At TRMC’s Health & Fitness Center, sometimes anything seems possible
A 40-something woman pulls to keep the pounds off on the rowing machine. Another woman in her early 60s pedals the recumbent bike to strengthen her heart following heart valve repair surgery. Over by the weights, two men— maybe 20 and 50—swap workout stories. Welcome to the world of movers and shakers at Trinitas Regional Medical Center’s Health and Fitness Center in Elizabeth. So naturally, it is 90-year-old Antonetta Paul who inspires everyone with her grit and determination whenever she comes into the Trinitas Rehabilitation and Fitness Center at the medical center’s main campus.
Antonetta is a firm believer in staying active to stay young and healthy. A cardiac patient who underwent a quadruple bypass in 2003, Antonetta is one of the oldest members of the Health and Rehabilitation Center at Trinitas Regional Medical Center. How she got into the workout regime is the story of attentive doctors and good follow-up care. While under the care of cardiologists David Pinnelas, MD, and Edward G. Williams, MD, Antonetta visited the office for a stress test.
Within a moment of stepping onto the treadmill, Dr. Pinnelas advised that she should step off and come into his office. “When I got there, he told me that I had serious cardiac problems,” recalls Antonetta. “He recommended that I undergo a quadruple bypass. Well, I told him the surgery would have to wait a few days since I had plans to visit the Liberty Bell in Philadelphia with my children and grandchildren.” The Elizabeth resident, who can remember noticing only some fatigue, had the surgery performed at Beth Israel Hospital in Newark at the age of 82. Following a short stay in the hospital, Antonetta spent a few weeks in a nursing home setting. But since then she has been living independently in Elizabeth. Since the major surgery, fatigue is a thing of the past and her heart health couldn’t be better for this woman who is one of the most frequent and consistent users of the Health and Rehabilitation Center.
Her three-day-a-week schedule begins at about 7 and includes 20 to 25 minutes on the stationary bicycle; 6 to 10 minutes on the treadmill and 8 minutes (“sometimes I do 12 minutes or more”) on the Nu-Step recumbent bicycle. She finishes with 4 minutes of arm exercise on a bicycle-like apparatus designed to improve upper body strength. It’s especially helpful for women who have less upper body strength than men. At every step of the way, Antonetta’s progress in each workout session is monitored under the guidance and supervision of Exercise Physiologist Hugh Rappaport, and the watchful eyes of the Center’s cardiac rehabilitation nurses, Judy Christianson and Jean Mikita. They all consider Antonetta a major success story and hosted a 90th birthday celebration for her this summer. “I enjoy the time I spend at the Center,” Antonetta says. “I look forward to it and it helps me get my day started. Jean, Judy and Hugh tease me a bit about how I’m a ‘flirt’ but they just like to bring a smile to my face.”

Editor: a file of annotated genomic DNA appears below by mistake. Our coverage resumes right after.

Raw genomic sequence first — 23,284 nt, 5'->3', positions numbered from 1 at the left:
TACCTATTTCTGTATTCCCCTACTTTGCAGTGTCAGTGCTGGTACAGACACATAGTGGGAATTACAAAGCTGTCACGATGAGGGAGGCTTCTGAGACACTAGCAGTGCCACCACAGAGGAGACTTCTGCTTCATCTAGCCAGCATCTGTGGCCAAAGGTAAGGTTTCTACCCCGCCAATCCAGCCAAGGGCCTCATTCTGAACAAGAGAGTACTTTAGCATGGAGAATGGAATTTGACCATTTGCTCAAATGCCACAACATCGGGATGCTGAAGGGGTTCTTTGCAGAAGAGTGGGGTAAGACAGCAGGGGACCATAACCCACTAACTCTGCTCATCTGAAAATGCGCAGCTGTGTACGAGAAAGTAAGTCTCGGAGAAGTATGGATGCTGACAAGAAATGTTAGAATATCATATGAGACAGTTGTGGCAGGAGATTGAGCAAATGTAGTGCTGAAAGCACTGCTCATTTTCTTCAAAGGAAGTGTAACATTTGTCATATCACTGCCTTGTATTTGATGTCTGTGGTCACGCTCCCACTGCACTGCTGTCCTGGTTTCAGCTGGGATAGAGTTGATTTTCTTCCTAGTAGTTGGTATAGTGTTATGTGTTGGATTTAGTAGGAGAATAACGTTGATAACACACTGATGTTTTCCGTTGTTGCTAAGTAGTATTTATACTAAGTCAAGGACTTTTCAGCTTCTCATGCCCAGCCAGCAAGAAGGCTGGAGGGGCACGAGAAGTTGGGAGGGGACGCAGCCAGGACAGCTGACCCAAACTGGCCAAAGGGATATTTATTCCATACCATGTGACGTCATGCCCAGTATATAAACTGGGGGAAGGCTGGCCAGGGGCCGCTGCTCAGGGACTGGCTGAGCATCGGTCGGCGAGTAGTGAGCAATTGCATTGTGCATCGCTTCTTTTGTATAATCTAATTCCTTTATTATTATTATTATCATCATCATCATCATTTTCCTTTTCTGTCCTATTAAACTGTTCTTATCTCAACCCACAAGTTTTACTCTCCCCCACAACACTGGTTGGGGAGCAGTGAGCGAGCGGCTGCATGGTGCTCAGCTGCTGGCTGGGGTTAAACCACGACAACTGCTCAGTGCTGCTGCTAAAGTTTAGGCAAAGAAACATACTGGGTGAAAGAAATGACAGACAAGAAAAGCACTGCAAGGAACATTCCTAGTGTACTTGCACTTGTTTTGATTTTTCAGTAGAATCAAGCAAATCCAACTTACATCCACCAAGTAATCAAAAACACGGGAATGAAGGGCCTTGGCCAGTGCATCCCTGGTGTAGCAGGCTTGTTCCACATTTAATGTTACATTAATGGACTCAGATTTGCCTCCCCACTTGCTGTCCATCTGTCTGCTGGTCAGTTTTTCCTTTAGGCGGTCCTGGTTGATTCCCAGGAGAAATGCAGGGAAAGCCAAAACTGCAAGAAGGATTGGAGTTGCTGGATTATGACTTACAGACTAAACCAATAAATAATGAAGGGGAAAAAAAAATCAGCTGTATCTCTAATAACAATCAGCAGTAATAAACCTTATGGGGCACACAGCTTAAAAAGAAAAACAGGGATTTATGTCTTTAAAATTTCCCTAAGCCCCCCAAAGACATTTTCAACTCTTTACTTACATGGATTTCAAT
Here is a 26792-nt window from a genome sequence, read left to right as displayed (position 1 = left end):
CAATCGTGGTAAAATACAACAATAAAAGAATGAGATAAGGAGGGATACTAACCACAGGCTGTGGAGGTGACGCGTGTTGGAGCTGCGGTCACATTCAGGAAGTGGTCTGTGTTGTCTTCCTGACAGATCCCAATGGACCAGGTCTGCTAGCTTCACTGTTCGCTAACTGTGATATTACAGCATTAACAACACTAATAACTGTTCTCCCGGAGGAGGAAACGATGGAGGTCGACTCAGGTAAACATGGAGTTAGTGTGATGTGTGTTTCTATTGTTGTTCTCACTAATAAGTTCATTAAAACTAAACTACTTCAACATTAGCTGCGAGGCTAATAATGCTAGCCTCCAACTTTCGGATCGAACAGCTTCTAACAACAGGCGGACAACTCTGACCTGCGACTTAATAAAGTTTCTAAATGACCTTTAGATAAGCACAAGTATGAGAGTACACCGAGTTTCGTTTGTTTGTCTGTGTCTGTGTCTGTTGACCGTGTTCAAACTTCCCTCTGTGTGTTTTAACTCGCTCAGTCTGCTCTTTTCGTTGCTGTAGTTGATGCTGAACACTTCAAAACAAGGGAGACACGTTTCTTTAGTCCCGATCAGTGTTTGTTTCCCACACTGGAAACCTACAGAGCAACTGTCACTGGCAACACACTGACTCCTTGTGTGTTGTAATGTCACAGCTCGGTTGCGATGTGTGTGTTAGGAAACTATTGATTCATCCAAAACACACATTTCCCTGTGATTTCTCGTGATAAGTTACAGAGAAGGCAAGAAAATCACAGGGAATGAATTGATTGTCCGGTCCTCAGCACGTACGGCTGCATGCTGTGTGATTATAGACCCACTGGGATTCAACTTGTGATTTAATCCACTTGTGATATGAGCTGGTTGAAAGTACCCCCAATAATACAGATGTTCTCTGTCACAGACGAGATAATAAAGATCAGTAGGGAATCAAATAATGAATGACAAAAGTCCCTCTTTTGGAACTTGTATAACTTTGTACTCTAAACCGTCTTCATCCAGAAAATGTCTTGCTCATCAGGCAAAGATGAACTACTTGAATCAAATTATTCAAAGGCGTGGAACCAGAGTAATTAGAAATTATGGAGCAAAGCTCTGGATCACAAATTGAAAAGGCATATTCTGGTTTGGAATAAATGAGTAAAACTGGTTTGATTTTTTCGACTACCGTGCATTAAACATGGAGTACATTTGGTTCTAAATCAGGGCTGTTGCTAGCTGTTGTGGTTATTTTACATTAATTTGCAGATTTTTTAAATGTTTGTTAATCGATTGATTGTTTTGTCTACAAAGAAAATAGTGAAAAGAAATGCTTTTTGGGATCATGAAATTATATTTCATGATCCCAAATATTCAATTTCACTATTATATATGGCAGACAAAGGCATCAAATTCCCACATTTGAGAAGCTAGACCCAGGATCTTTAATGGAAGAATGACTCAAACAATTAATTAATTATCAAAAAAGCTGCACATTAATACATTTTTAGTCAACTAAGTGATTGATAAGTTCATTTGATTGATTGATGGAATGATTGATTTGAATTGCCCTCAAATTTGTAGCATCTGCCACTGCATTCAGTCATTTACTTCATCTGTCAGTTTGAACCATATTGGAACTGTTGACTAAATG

Antonetta appreciates the care she received from Dr. Pinnelas at the time of her surgery. She recalls a visit to his office a few years back, when he told her he was leaving the Elizabeth area to establish an office in Neptune at the Jersey Shore. “He asked me if I would be willing to visit his new office once a month so he could keep on eye on me,” she explains. “Well, I looked at him and said, ‘I tell you what, how about if you come up to the office here in Elizabeth to see me once a month?’ He couldn’t stop laughing.” It’s that kind of gumption, independence and belief in herself that makes Antonetta Paul the “poster child” of the Trinitas Health and Rehabilitation Center.
Editor’s Note: In addition to her editorial role with EDGE, Kathryn Salamone is editor of weekly, monthly and on-demand publications for the Trinitas organization. An award-winning communicator, Kathy’s press releases appear in numerous local and regional media.